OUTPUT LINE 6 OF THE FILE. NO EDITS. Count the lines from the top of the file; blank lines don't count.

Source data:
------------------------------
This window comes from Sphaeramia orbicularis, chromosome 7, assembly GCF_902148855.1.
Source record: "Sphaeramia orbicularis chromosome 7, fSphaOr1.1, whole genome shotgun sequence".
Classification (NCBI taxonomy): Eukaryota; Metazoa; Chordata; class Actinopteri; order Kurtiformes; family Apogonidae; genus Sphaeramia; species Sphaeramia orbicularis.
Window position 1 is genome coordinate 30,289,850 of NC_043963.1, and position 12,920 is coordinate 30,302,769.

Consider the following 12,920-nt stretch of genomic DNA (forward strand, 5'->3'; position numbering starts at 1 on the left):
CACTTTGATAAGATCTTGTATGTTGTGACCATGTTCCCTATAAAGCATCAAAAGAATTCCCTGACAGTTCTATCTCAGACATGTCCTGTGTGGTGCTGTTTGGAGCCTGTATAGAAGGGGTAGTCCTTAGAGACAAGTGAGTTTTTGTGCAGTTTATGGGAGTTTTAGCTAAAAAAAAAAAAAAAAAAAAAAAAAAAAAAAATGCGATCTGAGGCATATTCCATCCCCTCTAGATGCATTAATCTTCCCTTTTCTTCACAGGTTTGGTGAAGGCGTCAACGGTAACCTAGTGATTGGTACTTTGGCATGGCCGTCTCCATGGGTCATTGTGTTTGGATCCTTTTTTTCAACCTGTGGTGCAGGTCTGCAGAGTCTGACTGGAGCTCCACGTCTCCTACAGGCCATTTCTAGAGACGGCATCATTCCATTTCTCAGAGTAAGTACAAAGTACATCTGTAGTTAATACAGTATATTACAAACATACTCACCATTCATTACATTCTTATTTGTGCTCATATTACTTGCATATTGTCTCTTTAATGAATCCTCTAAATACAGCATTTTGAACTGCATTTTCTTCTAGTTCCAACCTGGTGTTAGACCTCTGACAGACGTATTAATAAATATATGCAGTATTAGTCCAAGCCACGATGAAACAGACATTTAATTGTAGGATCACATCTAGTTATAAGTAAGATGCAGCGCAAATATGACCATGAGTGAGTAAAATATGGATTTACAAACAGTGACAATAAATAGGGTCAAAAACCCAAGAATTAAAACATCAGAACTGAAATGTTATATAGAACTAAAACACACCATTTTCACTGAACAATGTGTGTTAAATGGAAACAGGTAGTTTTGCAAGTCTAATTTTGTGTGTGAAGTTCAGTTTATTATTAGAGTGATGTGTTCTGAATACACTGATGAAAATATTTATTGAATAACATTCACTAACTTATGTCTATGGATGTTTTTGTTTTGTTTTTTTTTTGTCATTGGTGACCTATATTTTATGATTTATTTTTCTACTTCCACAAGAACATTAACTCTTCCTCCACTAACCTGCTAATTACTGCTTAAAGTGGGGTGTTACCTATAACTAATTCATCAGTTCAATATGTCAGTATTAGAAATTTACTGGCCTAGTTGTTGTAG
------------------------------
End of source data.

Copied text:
CACTTTGATAAGATCTTGTATGTTGTGACCATGTTCCCTATAAAGCATCAAAAGAATTCCCTGACAGTTCTATCTCAGACATGTCCTGTGTGGTGCTGTTTGGAGCCTGTATAGAAGGGGTAGTCCTTAGAGACAAGTGAGTTTTTGTGCAGTTTATGGGAGTTTTAGCTAAAAAAAAAAAAAAAAAAAAAAAAAAAAAAAATGCGATCTGAGGCATATTCCATCCCCTCTAGATGCATTAATCTTCCCTTTTCTTCACAGGTTTGGTGAAGGCGTCAACGGTAACCTAGTGATTGGTACTTTGGCATGGCCGTCTCCATGGGTCATTGTGTTTGGATCCTTTTTTTCAACCTGTGGTGCAGGTCTGCAGAGTCTGACTGGAGCTCCACGTCTCCTACAGGCCATTTCTAGAGACGGCATCATTCCATTTCTCAGAGTAAGTACAAAGTACATCTGTAGTTAATACAGTATATTACAAACATACTCACCATTCATTACATTCTTATTTGTGCTCATATTACTTGCATATTGTCTCTTTAATGAATCCTCTAAATACAGCATTTTGAACTGCATTTTCTTCTAGTTCCAACCTGGTGTTAGACCTCTGACAGACGTATTAATAAATATATGCAGTATTAGTCCAAGCCACGATGAAACAGACATTTAATTGTAGGATCACATCTAGTTATAAGTAAGATGCAGCGCAAATATGACCATGAGTGAGTAAAATATGGATTTACAAACAGTGACAATAAATAGGGTCAAAAACCCAAGAATTAAAACATCAGAACTGAAATGTTATATAGAACTAAAACACACCATTTTCACTGAACAATGTGTGTTAAATGGAAACAGGTAGTTTTGCAAGTCTAATTTTGTGTGTGAAGTTCAGTTTATTATTAGAGTGATGTGTTCTGAATACACTGATGAAAATATTTATTGAATAACATTCACTAACTTATGTCTATGGATGTTTTTGTTTTGTTTTTTTTTTGTCATTGGTGACCTATATTTTATGATTTATTTTTCTACTTCCACAAGAACATTAACTCTTCCTCCACTAACCTGCTAATTACTGCTTAAAGTGGGGTGTTACCTATAACTAATTCATCAGTTCAATATGTCAGTATTAGAAATTTACTGGCCTAGTTGTTGTAG